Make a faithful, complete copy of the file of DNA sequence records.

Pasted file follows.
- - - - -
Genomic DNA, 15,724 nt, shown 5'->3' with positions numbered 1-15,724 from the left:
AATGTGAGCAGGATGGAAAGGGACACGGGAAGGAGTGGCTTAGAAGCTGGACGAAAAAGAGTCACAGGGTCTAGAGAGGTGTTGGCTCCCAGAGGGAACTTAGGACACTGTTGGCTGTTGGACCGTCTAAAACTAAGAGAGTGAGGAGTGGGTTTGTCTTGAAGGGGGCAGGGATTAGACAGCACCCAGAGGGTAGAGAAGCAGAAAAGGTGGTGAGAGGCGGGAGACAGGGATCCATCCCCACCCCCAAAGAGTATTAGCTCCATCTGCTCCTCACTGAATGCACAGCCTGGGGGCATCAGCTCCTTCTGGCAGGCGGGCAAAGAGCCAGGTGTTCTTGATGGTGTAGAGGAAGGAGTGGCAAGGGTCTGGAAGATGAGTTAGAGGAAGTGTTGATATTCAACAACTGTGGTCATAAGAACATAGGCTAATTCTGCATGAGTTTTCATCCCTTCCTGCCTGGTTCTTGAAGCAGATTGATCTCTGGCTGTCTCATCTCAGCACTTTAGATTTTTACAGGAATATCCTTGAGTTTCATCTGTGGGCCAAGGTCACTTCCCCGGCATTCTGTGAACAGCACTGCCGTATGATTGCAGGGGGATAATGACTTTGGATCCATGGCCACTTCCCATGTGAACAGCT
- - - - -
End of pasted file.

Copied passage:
Genomic DNA, 15,724 nt, shown 5'->3' with positions numbered 1-15,724 from the left:
AATGTGAGCAGGATGGAAAGGGACACGGGAAGGAGTGGCTTAGAAGCTGGACGAAAAAGAGTCACAGGGTCTAGAGAGGTGTTGGCTCCCAGAGGGAACTTAGGACACTGTTGGCTGTTGGACCGTCTAAAACTAAGAGAGTGAGGAGTGGGTTTGTCTTGAAGGGGGCAGGGATTAGACAGCACCCAGAGGGTAGAGAAGCAGAAAAGGTGGTGAGAGGCGGGAGACAGGGATCCATCCCCACCCCCAAAGAGTATTAGCTCCATCTGCTCCTCACTGAATGCACAGCCTGGGGGCATCAGCTCCTTCTGGCAGGCGGGCAAAGAGCCAGGTGTTCTTGATGGTGTAGAGGAAGGAGTGGCAAGGGTCTGGAAGATGAGTTAGAGGAAGTGTTGATATTCAACAACTGTGGTCATAAGAACATAGGCTAATTCTGCATGAGTTTTCATCCCTTCCTGCCTGGTTCTTGAAGCAGATTGATCTCTGGCTGTCTCATCTCAGCACTTTAGATTTTTACAGGAATATCCTTGAGTTTCATCTGTGGGCCAAGGTCACTTCCCCGGCATTCTGTGAACAGCACTGCCGTATGATTGCAGGGGGATAATGACTTTGGATCCATGGCCACTTCCCATGTGAACAGCT